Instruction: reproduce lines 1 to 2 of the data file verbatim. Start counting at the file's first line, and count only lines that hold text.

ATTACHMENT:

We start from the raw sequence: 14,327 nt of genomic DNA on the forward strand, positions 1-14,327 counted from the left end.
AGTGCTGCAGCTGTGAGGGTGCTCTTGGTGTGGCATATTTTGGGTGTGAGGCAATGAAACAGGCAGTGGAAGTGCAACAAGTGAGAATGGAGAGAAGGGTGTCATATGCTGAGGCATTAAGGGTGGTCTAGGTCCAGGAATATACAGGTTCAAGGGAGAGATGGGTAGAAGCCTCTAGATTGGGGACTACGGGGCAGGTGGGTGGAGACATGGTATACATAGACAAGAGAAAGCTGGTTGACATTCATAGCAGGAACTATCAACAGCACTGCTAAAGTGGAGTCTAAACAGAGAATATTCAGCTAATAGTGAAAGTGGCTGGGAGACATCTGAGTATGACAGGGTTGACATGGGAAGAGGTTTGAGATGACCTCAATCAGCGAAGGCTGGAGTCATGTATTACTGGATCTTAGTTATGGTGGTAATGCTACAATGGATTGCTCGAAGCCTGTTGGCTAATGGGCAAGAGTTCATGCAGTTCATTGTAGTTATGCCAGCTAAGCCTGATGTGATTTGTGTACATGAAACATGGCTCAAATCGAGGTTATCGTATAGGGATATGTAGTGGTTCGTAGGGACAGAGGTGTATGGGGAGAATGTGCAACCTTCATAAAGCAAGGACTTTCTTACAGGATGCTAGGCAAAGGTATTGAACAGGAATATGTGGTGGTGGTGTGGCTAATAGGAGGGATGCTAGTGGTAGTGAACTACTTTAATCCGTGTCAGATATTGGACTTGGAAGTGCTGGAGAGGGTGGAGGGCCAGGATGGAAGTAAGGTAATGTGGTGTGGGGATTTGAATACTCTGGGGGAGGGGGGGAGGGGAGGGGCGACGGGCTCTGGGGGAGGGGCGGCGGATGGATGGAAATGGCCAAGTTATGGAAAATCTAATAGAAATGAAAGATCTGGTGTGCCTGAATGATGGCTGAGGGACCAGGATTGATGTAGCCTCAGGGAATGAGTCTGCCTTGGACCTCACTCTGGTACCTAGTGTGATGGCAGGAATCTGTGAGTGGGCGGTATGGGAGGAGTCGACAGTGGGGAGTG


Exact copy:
We start from the raw sequence: 14,327 nt of genomic DNA on the forward strand, positions 1-14,327 counted from the left end.
AGTGCTGCAGCTGTGAGGGTGCTCTTGGTGTGGCATATTTTGGGTGTGAGGCAATGAAACAGGCAGTGGAAGTGCAACAAGTGAGAATGGAGAGAAGGGTGTCATATGCTGAGGCATTAAGGGTGGTCTAGGTCCAGGAATATACAGGTTCAAGGGAGAGATGGGTAGAAGCCTCTAGATTGGGGACTACGGGGCAGGTGGGTGGAGACATGGTATACATAGACAAGAGAAAGCTGGTTGACATTCATAGCAGGAACTATCAACAGCACTGCTAAAGTGGAGTCTAAACAGAGAATATTCAGCTAATAGTGAAAGTGGCTGGGAGACATCTGAGTATGACAGGGTTGACATGGGAAGAGGTTTGAGATGACCTCAATCAGCGAAGGCTGGAGTCATGTATTACTGGATCTTAGTTATGGTGGTAATGCTACAATGGATTGCTCGAAGCCTGTTGGCTAATGGGCAAGAGTTCATGCAGTTCATTGTAGTTATGCCAGCTAAGCCTGATGTGATTTGTGTACATGAAACATGGCTCAAATCGAGGTTATCGTATAGGGATATGTAGTGGTTCGTAGGGACAGAGGTGTATGGGGAGAATGTGCAACCTTCATAAAGCAAGGACTTTCTTACAGGATGCTAGGCAAAGGTATTGAACAGGAATATGTGGTGGTGGTGTGGCTAATAGGAGGGATGCTAGTGGTAGTGAACTACTTTAATCCGTGTCAGATATTGGACTTGGAAGTGCTGGAGAGGGTGGAGGGCCAGGATGGAAGTAAGGTAATGTGGTGTGGGGATTTGAATACTCTGGGGGAGGGGGGGAGGGGAGGGGCGACGGGCTCTGGGGGAGGGGCGGCGGATGGATGGAAATGGCCAAGTTATGGAAAATCTAATAGAAATGAAAGATCTGGTGTGCCTGAATGATGGCTGAGGGACCAGGATTGATGTAGCCTCAGGGAATGAGTCTGCCTTGGACCTCACTCTGGTACCTAGTGTGATGGCAGGAATCTGTGAGTGGGCGGTATGGGAGGAGTCGACAGTGGGGAGTG